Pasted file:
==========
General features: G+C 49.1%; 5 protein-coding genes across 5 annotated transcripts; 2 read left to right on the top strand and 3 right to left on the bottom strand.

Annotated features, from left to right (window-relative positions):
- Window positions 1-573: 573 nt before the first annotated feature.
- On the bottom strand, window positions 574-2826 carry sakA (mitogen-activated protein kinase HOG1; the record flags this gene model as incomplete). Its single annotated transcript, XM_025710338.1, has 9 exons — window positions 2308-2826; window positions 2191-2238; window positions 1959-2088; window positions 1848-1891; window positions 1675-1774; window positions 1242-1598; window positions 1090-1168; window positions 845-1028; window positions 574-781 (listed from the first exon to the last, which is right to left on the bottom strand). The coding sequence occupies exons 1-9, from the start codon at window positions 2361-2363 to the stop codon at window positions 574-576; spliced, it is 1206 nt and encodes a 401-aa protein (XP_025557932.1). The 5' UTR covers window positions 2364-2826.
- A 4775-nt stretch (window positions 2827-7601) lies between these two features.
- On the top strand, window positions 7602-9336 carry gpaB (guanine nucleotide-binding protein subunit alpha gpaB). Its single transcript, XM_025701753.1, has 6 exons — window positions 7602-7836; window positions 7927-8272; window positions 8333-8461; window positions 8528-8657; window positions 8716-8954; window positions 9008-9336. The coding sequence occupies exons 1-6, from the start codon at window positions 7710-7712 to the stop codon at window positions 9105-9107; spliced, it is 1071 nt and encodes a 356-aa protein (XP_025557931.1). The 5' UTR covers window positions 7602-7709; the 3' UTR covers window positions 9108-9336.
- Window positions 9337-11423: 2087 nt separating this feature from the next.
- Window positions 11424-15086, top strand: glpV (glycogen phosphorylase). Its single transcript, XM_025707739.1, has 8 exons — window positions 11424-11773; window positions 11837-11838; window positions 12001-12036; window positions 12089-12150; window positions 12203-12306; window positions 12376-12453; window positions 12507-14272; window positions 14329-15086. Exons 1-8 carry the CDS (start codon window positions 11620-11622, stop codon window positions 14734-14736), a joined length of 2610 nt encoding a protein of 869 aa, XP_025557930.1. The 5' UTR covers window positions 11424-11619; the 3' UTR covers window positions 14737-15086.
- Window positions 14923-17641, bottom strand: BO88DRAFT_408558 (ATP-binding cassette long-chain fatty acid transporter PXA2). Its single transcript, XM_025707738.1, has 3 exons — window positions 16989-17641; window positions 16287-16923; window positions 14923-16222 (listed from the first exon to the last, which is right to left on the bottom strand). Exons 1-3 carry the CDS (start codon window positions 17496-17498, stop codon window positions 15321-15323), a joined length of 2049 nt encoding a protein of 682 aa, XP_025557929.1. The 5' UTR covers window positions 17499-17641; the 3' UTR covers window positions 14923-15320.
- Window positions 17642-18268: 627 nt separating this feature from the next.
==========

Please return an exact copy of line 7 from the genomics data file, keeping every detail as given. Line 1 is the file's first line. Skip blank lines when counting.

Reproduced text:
- Window positions 9337-11423: 2087 nt separating this feature from the next.